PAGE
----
If you are interested in heirloom sewing you should visit the Martha Pullen Site and go to the message board. There are a vast array of ladies who have posted messages over the years which are very informative. Also, when you go to Martha Pullen look under her picture and pull down and there you will see her vintage collection gallery click on it and take a look. Go to Baltazors, Farmhouse Fabrics and or Peanut Butter and Jelly Kids and they have a vast amount of patterns by designers shown in Sew Beautiful Magazine. Go to some of the designers sites such as Wendy Schoen, Kari Mecca and Debble Glenn of Love and Stitches. Another, magazine you might enjoy is Creative Needle and Ottobre Magazine for Kids and also there is one for Women. Heirloom sewing is using the best possible materials you can afford and being creative in your own way. It doesn't have to be expensive as in the laces you buy instead think of some other kind of finish and I bet it will be just as pretty! Tinkerbell'
Chickie said…
Samantha...I would add to be sure to use a good cotton heirloom weight thread.
Unknown said…

Thank you for all of these wonderful tips! Your sewing really is very beautiful!

Unknown said…
Question: Do you use special machine feet for those tiny tucks and hemstitching or do you sew those by hand?

And out of curiosity: what kind of machine(s) do you have?
Anonymous said…

One of the older issues of Sew Beautiful (from the 90s I think) had a white dress embellished with only tucks, not a stitch of lace as I recall and it was just precious!

I've only made 2 yoke dresses over the years (I tend to lean toward bishops.) I did embroidery only on them, no laces.

My dress dress though is Judith Dobson's Tea Dress from Sew Beautiful. I have the original pattern issue and have nearly wore the cover off looking at it over the years. I need to do it soon as the laces will be much cheaper for a smaller size! :)
Rubyellen said…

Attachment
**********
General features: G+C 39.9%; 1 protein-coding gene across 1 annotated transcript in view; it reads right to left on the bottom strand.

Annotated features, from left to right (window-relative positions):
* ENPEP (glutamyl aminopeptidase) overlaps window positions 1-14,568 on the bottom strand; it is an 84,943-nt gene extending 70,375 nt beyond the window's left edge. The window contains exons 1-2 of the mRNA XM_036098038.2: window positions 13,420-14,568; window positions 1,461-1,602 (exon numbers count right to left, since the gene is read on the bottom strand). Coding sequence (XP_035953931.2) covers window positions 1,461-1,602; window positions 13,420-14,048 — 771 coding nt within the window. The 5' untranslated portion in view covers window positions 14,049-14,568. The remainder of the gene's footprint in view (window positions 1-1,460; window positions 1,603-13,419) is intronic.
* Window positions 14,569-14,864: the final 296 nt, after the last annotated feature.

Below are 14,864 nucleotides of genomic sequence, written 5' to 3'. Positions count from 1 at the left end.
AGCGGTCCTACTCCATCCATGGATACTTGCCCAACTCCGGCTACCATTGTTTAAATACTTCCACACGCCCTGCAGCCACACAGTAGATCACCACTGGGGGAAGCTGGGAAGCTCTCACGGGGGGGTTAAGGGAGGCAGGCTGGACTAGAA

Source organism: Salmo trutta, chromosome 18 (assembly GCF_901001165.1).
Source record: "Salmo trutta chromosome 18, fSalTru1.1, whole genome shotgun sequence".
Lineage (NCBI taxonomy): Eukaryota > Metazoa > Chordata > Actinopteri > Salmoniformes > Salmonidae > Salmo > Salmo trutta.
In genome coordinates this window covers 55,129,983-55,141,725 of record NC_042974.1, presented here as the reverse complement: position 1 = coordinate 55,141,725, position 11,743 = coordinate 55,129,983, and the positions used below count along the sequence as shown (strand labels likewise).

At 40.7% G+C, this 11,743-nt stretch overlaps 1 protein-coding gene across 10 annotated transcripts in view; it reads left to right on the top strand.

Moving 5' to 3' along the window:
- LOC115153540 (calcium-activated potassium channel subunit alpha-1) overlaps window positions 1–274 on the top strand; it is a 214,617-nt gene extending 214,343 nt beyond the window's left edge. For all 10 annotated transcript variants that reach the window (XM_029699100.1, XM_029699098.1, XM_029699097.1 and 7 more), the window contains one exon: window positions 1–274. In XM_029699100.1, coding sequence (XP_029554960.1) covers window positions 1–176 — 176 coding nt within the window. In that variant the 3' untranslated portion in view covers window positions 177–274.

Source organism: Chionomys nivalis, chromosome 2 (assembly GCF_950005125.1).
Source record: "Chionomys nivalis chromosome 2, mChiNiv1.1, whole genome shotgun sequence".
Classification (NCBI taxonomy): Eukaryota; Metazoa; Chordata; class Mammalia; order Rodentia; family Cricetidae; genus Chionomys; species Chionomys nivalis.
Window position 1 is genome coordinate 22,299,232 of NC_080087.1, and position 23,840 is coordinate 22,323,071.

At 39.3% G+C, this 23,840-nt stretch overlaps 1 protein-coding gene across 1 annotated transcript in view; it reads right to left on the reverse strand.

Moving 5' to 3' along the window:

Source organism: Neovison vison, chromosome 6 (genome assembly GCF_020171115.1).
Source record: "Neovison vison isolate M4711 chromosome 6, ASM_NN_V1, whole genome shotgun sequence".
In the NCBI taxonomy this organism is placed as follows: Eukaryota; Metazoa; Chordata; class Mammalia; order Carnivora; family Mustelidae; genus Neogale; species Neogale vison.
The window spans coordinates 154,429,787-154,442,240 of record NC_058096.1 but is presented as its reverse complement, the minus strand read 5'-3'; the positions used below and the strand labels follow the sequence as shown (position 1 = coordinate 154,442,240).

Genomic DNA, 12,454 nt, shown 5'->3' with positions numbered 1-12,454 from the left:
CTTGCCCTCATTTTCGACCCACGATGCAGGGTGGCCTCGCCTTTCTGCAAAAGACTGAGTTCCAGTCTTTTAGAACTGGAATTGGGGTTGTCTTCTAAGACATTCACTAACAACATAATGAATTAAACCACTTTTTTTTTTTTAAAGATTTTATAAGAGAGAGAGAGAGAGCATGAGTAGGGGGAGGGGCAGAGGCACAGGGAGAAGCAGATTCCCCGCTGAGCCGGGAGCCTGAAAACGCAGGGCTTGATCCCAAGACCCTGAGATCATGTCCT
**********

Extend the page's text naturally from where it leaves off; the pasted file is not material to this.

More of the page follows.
this post is fabulous! i would love to work on more heirloom dresses...
Martha said…
Great job of covering so many points of heirloom sewing. I love heirloom sewing and smocking. Someone asked about special feet etc. I made several heirloom dresses on my old Kenmore with no special feet.We fell in love with so many things our greatgrandmothers did on treadle machines. I think the techniques are also what make it heirloom, like you said, tucks, puffing, embroidery, rolling and whipping, entredeux, cotton lace. Heirloom usually uses natural fiber fabrics. For me it is the timeless nature of the designs that also classify them as heirloom. There are so many websites and pattern designers. So many more. My first heirloom project was a nightgown by Margaret Pierce. And the Martha Pullen's Heirloom Party Dress. SOme of my favorites now are Old Fashioned Baby, Collars Etc and some of the older Children's Corner patterns too.
Tyre Gill said…
Do you sell any of your items? I'm looking for someone to make some dresses and possibly a christening gown for my daughter.
Sandy said…
I would love to take an heirloom class, but I can't find one in Austin. What would you suggest?
All of your things are lovely!
Samantha Caffee said…
Sandy, here is a link from a quick google search.

Just search for sewing shops in your area, take one class and learn the basics, and then dive in!

Bunny said…
Smocked garments stand the test of time. You often see them on the children of royalty, no matter the decade.
Anonymous said…
I love doing heirloom its in my blood now im so hooked get A-Z of heirloom sewing
I've been heirloom sewing for almost 30 years. This is a great blog post. Thanks for sharing your knowledge. Heirloom sewing----love it!
Anonymous said…
Your work is lovely! I've been doing heirloom sewing for several years. I agree with all you've said on what makes a garment heirloom except for the lined garment. While many are lined many are not. One of the styles I love the most is a daygown. While I've no ability to create my own patterns, I do use those available, such as Martha Pullen, as you've mentioned, Old Fashioned Baby and several others. Those that I have sewn, are not lined. Am I missing something from another reproduction pattern maker? Thanks so much for helping to bring the worlds awareness of heirloom sewing. So many people are not aware of this beautiful art form.